Wikipedia:Wikipedia Signpost/2005-03-07/Arbitration report

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The Report On Lengthy Litigation

By Michael Snow, 7 March 2005

The Arbitration Committee last week closed the case of one of the most problematic users it has dealt with, imposing a lengthy ban. In a separate case, it backed off from its experiment with POV paroles as a remedy.

Litigating can be vexing

In their second case dealing with CheeseDreams, which involved a variety of disruptive activity, the arbitrators imposed several different bans last Thursday. The grounds for banning included her disregard of the previous ruling, misuse of the dispute resolution process, and abuse of sockpuppet accounts. The total bans add up to 18 months and will run consecutively, but the Arbitration Committee has adopted a practice that the maximum length of a ban at any given time is limited to one year.

In addition to CheeseDreams' disclosure of her password (see archived story), the matter was further complicated by the involvement of one of her antagonists, Rienzo (who received his own three-month ban in January), and the use of numerous sockpuppets. The use of sockpuppets and impersonation accounts was such that the arbitrators could not determine for each specific instance which of the two was responsible. Instead, they banned both users for six months, and instructed that attempts by either one to implicate the other would restart the running of the six-month period for both users.

Due to CheeseDreams' attempts to start a number of requests for comment as well as a few requests for arbitration, which the arbitrators concluded were "unreasonable" and did not meet the guidelines for those processes, the decision ruled that CheeseDreams was considered a "vexatious litigant", and restricted her use of the dispute resolution process. CheeseDreams was required to submit any such requests to one of two arbitrators for clearance, The Epopt or sannse, and failure to do this could lead to a ban of up to one week.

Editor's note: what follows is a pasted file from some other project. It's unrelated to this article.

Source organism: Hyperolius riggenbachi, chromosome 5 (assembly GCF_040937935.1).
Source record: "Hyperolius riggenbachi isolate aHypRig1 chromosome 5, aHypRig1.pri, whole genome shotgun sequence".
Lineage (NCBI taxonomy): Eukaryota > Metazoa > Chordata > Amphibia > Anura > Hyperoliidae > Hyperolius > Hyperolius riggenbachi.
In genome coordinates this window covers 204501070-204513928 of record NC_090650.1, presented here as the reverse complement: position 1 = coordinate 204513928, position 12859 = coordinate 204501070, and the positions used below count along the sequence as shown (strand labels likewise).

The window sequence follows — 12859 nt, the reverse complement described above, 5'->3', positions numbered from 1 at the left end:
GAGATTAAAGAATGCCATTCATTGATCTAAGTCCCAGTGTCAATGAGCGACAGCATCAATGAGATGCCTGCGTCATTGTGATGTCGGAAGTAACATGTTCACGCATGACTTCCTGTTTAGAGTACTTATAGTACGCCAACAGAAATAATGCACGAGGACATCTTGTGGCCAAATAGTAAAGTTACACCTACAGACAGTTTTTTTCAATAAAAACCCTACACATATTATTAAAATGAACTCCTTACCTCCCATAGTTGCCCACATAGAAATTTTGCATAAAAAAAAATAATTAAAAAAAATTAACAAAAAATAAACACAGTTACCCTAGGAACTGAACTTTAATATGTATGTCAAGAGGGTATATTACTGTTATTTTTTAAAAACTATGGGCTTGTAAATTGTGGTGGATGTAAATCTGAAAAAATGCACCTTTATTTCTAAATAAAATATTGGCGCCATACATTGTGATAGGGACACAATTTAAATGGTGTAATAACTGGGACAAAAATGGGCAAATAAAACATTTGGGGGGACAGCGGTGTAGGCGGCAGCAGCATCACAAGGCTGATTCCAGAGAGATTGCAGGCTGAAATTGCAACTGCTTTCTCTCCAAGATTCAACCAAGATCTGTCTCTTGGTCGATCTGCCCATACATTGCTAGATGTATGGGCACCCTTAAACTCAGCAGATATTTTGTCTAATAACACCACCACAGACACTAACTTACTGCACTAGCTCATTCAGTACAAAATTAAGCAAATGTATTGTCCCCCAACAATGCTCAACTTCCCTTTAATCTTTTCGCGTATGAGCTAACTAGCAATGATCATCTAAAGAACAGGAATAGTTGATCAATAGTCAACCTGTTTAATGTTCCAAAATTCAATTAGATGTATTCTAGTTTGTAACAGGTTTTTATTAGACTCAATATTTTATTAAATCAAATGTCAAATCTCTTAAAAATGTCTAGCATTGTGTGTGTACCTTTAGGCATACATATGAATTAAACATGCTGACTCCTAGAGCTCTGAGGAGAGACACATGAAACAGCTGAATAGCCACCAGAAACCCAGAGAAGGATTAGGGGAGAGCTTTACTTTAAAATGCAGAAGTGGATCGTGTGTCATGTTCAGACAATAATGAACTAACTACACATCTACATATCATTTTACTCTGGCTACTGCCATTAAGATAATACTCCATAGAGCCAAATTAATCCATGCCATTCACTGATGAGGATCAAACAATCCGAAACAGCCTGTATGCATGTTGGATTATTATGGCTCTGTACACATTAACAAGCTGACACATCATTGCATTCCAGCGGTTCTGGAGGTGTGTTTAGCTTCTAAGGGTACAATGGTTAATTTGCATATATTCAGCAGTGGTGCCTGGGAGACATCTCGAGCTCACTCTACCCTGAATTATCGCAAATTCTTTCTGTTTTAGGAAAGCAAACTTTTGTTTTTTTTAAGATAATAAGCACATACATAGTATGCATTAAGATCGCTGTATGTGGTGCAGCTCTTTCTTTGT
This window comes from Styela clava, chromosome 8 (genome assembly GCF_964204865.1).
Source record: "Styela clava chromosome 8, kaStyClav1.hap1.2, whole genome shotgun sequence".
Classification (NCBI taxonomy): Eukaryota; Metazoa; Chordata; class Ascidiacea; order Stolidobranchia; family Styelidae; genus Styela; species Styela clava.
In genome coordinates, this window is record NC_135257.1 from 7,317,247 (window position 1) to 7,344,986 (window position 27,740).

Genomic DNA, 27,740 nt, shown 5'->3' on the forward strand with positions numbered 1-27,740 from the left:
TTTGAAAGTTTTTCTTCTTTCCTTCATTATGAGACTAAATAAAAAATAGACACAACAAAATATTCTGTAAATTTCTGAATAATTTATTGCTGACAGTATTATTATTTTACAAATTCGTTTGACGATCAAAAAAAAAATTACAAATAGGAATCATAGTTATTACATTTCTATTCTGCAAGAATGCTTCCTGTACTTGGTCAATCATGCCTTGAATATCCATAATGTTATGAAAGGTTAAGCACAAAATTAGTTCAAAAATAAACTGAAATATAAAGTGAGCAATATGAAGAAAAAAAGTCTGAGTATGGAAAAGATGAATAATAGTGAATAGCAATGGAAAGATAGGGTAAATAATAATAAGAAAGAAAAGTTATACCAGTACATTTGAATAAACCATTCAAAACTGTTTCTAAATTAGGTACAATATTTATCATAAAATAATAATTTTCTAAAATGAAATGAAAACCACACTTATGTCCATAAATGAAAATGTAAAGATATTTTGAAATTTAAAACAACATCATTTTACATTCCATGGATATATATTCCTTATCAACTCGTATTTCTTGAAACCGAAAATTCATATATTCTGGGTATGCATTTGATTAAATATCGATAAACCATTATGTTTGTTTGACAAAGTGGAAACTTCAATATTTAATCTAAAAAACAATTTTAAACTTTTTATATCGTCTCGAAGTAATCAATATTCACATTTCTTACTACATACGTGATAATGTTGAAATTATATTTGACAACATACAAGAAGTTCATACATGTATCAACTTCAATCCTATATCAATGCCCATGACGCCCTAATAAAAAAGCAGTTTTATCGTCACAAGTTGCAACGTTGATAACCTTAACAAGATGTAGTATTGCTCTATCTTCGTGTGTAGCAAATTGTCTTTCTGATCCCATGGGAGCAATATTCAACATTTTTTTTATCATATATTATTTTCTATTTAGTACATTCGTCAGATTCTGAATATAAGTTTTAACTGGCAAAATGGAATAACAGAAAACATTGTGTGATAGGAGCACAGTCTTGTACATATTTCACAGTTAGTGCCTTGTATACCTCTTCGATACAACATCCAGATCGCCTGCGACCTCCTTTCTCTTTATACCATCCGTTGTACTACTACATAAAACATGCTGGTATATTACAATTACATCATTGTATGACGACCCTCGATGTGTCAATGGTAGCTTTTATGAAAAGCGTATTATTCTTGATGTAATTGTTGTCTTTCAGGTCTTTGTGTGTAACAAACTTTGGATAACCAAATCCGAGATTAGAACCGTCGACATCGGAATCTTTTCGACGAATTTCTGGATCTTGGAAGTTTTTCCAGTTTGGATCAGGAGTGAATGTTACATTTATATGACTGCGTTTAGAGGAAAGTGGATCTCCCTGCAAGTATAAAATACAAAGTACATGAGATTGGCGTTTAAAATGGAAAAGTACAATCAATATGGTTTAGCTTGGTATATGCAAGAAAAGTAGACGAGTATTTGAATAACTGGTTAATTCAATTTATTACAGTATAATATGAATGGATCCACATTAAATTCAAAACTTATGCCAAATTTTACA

Cooling down global warming

On Sunday, the arbitrators issued their ruling in the case against JonGwynne, brought by William M. Connolley based on allegations of POV editing and personal attacks. The decision found that JonGwynne had engaged in a mixture of incivility and personal attacks, so they placed him on a standard personal attack parole, which allows bans up to a week in length for any personal attacks.

The arbitrators also considered imposing a "POV parole", such as was previously applied to -lothario- (see archived story). However, arbitrator Fred Bauder reiterated his objection to a procedure that "gives the majority of those editing an article the ability to block another user on the basis of addition or removal of content." Instead, the decision settled on placing JonGwynne under a restriction of one revert per 24 hours for all articles related to global warming, the subject that was the focus of the dispute.

New cases accepted

The Arbitration Committee opened three new cases last week. A request from several editors on Tuesday led to the initiation of a case involving JarlaxleArtemis, after complaints about a variety of bizarre behavior. Disputes over Turkic issues and the Caucasus prompted another request. Also, the recent block war (see related story) was one of the issues raised in a new request brought by Netoholic against 172.

Correction: A previous story included Jakew as part of a group of anti-circumcision activists warned by the Arbitration Committee about their editing habits in the Robert the Bruce case. As Tony Sidaway points out, Jakew actually tended to side with Robert the Bruce against the anti-circumcision activists.